Indeed, gold’s benefits should not be solely linked to its price. The key lies in gold’s ability to diversify and, thus, lower volatility; reduce losses in periods of financial turmoil, in part due to its role as a high-quality, liquid asset; and preserve purchasing power. Even under the assumption that gold’s average annual return is a modest 2%-4% over the long run – lower than its historical return and akin to the global rate of inflation (see Table 2 in the previous section) – gold’s benefits mean that holding 2%-10% in gold can greatly benefit investors seeking a well balanced, diversified portfolio. Interestingly, this range also applies to international investors’ portfolios.”

MK note:  The point made in the sentence italicized above is something we have always advised at USAGOLD.  Gold’s primary role is the preservation of assets in uncertain times, in particular uncertain times fueled by governments’ rampant issuance of unbacked paper money and official sector debt – times like the present.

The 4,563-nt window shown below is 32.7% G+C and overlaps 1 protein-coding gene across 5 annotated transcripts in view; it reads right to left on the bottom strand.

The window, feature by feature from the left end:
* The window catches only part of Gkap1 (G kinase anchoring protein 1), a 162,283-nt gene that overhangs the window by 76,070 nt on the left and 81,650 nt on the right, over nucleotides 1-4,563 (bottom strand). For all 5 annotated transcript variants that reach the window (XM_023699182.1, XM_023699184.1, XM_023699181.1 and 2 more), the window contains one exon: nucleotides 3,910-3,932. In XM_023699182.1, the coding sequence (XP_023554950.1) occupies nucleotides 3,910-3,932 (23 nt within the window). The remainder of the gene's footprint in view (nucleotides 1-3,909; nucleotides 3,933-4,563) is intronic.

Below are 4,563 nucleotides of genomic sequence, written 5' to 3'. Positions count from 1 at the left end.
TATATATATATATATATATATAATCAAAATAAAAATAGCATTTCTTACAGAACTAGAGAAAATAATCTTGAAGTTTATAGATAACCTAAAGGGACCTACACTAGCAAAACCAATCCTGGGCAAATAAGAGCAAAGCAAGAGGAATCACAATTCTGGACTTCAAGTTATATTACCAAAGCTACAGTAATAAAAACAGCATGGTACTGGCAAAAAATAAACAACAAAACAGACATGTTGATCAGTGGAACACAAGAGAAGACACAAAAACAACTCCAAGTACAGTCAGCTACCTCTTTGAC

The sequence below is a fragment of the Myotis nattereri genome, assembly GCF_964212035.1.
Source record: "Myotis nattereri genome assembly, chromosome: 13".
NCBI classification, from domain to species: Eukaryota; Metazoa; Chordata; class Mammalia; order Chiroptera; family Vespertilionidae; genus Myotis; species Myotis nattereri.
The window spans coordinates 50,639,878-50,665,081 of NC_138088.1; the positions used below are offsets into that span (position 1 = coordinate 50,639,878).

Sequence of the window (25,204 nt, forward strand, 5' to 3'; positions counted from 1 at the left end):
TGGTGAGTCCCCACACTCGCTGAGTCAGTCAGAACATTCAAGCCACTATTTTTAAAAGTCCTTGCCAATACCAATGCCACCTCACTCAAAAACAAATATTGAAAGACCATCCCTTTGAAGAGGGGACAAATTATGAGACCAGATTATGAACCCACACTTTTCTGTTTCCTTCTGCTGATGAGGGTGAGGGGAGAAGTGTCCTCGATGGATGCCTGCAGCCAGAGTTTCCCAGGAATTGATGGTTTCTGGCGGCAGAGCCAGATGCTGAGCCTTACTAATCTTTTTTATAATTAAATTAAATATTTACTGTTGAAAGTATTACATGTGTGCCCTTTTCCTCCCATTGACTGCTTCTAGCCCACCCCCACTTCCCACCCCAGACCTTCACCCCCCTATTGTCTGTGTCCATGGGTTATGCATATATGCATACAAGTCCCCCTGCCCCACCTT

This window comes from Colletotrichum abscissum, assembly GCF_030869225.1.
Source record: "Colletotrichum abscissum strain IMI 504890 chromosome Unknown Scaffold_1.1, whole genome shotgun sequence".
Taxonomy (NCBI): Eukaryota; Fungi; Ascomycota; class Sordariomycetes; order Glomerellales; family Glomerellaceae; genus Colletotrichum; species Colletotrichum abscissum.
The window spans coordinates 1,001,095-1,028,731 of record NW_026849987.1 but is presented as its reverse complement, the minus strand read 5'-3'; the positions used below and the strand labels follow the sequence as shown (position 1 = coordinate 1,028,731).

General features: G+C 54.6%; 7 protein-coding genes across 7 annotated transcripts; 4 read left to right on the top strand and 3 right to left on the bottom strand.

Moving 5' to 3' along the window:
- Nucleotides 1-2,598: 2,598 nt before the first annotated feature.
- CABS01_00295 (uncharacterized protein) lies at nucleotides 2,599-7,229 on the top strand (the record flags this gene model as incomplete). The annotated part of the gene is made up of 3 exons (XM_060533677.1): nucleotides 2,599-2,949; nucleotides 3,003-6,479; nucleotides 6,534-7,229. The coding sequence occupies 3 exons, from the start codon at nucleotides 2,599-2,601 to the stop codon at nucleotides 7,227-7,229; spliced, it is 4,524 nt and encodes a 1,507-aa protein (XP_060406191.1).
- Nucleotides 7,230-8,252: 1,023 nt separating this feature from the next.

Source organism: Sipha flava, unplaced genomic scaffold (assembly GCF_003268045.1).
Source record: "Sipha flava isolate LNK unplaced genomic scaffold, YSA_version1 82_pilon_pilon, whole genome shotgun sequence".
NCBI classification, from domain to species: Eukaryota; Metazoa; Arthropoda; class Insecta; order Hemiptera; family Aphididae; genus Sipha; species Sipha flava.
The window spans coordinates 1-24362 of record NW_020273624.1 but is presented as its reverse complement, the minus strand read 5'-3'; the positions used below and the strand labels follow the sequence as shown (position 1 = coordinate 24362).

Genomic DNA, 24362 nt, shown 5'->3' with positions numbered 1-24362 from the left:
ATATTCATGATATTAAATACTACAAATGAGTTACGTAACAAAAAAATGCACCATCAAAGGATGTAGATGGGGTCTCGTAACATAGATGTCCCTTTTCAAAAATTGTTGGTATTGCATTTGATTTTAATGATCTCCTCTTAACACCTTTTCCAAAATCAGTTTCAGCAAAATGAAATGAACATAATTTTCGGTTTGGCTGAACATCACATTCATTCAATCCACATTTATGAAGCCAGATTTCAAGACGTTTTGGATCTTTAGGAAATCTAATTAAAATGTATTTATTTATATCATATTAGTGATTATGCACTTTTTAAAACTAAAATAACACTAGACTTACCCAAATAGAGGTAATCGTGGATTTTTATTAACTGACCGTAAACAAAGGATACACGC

It wasn’t that long ago that we were receiving inquiries from clients who had established a 10% to 30% portfolio position (our recommended acquisition levels) in the early 2000s between $270 and $600 per ounce. They wanted to know what I would recommend now that gold constituted 50% of their portfolios, and in some notable cases as much as 70% of their portfolios.  Gold was trading then near the $2000 per ounce level.  At the time, when we did not know if things were going to be worse or better, most opted to simply leave things as they were.  The common refrain, in keeping with the point made by the World Gold Council above, was “I didn’t buy it to speculate.  I bought it to protect what I have.”